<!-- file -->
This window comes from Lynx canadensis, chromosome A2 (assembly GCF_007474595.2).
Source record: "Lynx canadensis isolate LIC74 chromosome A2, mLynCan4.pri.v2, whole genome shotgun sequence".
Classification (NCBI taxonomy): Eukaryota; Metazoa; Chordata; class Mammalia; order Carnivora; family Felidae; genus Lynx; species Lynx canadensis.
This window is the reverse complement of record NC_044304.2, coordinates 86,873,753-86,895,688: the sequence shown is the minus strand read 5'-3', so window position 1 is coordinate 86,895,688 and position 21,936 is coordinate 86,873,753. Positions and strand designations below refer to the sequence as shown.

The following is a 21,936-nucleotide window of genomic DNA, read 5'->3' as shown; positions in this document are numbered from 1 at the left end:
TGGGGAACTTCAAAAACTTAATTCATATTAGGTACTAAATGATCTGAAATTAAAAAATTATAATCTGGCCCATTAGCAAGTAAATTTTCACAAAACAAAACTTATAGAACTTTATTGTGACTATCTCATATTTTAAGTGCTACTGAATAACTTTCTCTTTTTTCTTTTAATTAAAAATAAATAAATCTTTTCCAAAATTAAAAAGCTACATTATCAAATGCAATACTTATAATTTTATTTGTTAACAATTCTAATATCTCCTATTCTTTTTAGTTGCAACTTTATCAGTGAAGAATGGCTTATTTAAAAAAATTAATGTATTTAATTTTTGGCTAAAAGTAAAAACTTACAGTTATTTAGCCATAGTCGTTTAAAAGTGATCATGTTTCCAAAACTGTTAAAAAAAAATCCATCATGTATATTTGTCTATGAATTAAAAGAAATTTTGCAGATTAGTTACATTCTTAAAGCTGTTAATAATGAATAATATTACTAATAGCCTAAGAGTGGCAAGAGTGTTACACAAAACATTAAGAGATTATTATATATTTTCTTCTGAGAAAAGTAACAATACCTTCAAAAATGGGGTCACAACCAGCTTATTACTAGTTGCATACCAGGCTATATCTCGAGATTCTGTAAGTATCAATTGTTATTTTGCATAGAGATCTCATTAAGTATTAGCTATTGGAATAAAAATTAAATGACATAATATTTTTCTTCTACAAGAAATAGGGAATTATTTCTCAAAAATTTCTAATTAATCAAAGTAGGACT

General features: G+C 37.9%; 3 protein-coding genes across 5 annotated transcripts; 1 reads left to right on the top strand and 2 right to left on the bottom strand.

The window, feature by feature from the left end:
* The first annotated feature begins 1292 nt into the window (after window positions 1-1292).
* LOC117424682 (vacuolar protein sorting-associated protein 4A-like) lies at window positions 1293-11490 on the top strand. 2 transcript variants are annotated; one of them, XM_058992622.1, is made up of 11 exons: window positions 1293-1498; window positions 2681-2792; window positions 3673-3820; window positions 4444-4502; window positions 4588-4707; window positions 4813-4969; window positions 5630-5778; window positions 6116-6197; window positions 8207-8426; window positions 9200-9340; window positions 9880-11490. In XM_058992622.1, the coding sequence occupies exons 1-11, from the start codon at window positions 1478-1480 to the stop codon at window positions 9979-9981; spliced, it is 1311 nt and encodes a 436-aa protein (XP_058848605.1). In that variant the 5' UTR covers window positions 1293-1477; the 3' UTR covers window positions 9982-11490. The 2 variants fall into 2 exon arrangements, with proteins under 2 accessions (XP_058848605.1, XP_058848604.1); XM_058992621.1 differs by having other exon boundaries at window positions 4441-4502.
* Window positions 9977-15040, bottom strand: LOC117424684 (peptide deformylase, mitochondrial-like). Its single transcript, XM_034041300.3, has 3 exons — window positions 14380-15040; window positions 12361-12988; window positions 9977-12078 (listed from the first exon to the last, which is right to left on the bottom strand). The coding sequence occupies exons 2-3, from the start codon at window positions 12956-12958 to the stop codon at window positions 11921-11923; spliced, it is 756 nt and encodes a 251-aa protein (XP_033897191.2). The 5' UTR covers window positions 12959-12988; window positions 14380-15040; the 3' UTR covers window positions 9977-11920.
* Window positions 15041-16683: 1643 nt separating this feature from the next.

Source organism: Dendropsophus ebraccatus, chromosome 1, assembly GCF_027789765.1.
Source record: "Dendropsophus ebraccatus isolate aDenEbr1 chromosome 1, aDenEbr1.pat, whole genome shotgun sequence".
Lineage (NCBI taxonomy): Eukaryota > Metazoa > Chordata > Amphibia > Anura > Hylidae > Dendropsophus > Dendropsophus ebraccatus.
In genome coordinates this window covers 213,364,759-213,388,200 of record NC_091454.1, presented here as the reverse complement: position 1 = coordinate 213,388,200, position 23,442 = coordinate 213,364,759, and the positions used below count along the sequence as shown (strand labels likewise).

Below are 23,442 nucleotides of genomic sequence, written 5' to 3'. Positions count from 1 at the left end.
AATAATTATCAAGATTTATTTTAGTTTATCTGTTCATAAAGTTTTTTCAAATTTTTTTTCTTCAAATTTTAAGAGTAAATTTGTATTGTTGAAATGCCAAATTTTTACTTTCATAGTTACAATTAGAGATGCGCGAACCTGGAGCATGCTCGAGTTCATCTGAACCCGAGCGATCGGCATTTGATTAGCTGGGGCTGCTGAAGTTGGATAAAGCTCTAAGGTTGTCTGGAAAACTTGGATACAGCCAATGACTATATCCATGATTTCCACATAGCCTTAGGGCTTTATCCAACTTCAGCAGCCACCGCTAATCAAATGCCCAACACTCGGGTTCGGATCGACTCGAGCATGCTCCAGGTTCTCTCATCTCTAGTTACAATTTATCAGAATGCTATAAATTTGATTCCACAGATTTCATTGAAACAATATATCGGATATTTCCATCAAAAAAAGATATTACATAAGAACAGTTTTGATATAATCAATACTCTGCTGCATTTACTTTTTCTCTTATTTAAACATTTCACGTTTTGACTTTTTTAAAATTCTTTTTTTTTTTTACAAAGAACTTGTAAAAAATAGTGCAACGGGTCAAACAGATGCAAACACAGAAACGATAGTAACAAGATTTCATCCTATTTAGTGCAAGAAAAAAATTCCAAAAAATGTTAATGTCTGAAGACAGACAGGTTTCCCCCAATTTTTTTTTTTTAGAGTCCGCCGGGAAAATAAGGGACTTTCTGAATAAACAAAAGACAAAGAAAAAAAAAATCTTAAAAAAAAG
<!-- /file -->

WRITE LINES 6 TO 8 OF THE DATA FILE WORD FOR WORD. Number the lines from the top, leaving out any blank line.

TGGGGAACTTCAAAAACTTAATTCATATTAGGTACTAAATGATCTGAAATTAAAAAATTATAATCTGGCCCATTAGCAAGTAAATTTTCACAAAACAAAACTTATAGAACTTTATTGTGACTATCTCATATTTTAAGTGCTACTGAATAACTTTCTCTTTTTTCTTTTAATTAAAAATAAATAAATCTTTTCCAAAATTAAAAAGCTACATTATCAAATGCAATACTTATAATTTTATTTGTTAACAATTCTAATATCTCCTATTCTTTTTAGTTGCAACTTTATCAGTGAAGAATGGCTTATTTAAAAAAATTAATGTATTTAATTTTTGGCTAAAAGTAAAAACTTACAGTTATTTAGCCATAGTCGTTTAAAAGTGATCATGTTTCCAAAACTGTTAAAAAAAAATCCATCATGTATATTTGTCTATGAATTAAAAGAAATTTTGCAGATTAGTTACATTCTTAAAGCTGTTAATAATGAATAATATTACTAATAGCCTAAGAGTGGCAAGAGTGTTACACAAAACATTAAGAGATTATTATATATTTTCTTCTGAGAAAAGTAACAATACCTTCAAAAATGGGGTCACAACCAGCTTATTACTAGTTGCATACCAGGCTATATCTCGAGATTCTGTAAGTATCAATTGTTATTTTGCATAGAGATCTCATTAAGTATTAGCTATTGGAATAAAAATTAAATGACATAATATTTTTCTTCTACAAGAAATAGGGAATTATTTCTCAAAAATTTCTAATTAATCAAAGTAGGACT

General features: G+C 37.9%; 3 protein-coding genes across 5 annotated transcripts; 1 reads left to right on the top strand and 2 right to left on the bottom strand.

The window, feature by feature from the left end: